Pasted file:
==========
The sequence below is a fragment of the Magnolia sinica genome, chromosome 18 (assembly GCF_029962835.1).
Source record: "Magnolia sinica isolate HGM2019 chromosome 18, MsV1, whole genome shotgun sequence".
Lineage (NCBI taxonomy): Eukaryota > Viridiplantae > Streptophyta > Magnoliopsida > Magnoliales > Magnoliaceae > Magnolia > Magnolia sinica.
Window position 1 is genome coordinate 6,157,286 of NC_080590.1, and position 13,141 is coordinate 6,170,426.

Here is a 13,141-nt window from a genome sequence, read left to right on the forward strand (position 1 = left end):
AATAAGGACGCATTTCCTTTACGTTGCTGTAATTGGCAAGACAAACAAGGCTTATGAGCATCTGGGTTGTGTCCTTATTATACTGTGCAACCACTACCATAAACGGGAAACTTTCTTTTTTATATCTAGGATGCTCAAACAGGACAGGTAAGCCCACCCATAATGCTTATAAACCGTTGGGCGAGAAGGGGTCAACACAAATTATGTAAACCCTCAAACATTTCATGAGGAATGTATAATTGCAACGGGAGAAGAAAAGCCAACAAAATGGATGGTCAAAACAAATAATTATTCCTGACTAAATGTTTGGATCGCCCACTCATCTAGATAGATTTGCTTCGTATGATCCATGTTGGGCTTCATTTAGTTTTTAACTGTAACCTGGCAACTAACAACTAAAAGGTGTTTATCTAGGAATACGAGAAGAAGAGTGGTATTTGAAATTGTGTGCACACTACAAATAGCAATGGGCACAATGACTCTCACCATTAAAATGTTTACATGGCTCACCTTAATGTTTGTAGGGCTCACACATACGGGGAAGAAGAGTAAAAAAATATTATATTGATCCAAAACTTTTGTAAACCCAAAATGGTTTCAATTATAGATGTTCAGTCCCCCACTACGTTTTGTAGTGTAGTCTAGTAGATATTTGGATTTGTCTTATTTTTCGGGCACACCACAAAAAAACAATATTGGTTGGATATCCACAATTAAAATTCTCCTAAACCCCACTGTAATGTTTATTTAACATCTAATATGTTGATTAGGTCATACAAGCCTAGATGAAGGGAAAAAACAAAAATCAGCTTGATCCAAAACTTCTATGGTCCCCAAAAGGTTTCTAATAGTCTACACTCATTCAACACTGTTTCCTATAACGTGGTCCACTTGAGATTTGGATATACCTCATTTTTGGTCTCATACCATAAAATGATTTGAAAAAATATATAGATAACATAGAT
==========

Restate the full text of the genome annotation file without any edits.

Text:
The sequence below is a fragment of the Magnolia sinica genome, chromosome 18 (assembly GCF_029962835.1).
Source record: "Magnolia sinica isolate HGM2019 chromosome 18, MsV1, whole genome shotgun sequence".
Lineage (NCBI taxonomy): Eukaryota > Viridiplantae > Streptophyta > Magnoliopsida > Magnoliales > Magnoliaceae > Magnolia > Magnolia sinica.
Window position 1 is genome coordinate 6,157,286 of NC_080590.1, and position 13,141 is coordinate 6,170,426.

Here is a 13,141-nt window from a genome sequence, read left to right on the forward strand (position 1 = left end):
AATAAGGACGCATTTCCTTTACGTTGCTGTAATTGGCAAGACAAACAAGGCTTATGAGCATCTGGGTTGTGTCCTTATTATACTGTGCAACCACTACCATAAACGGGAAACTTTCTTTTTTATATCTAGGATGCTCAAACAGGACAGGTAAGCCCACCCATAATGCTTATAAACCGTTGGGCGAGAAGGGGTCAACACAAATTATGTAAACCCTCAAACATTTCATGAGGAATGTATAATTGCAACGGGAGAAGAAAAGCCAACAAAATGGATGGTCAAAACAAATAATTATTCCTGACTAAATGTTTGGATCGCCCACTCATCTAGATAGATTTGCTTCGTATGATCCATGTTGGGCTTCATTTAGTTTTTAACTGTAACCTGGCAACTAACAACTAAAAGGTGTTTATCTAGGAATACGAGAAGAAGAGTGGTATTTGAAATTGTGTGCACACTACAAATAGCAATGGGCACAATGACTCTCACCATTAAAATGTTTACATGGCTCACCTTAATGTTTGTAGGGCTCACACATACGGGGAAGAAGAGTAAAAAAATATTATATTGATCCAAAACTTTTGTAAACCCAAAATGGTTTCAATTATAGATGTTCAGTCCCCCACTACGTTTTGTAGTGTAGTCTAGTAGATATTTGGATTTGTCTTATTTTTCGGGCACACCACAAAAAAACAATATTGGTTGGATATCCACAATTAAAATTCTCCTAAACCCCACTGTAATGTTTATTTAACATCTAATATGTTGATTAGGTCATACAAGCCTAGATGAAGGGAAAAAACAAAAATCAGCTTGATCCAAAACTTCTATGGTCCCCAAAAGGTTTCTAATAGTCTACACTCATTCAACACTGTTTCCTATAACGTGGTCCACTTGAGATTTGGATATACCTCATTTTTGGTCTCATACCATAAAATGATTTGAAAAAATATATAGATAACATAGAT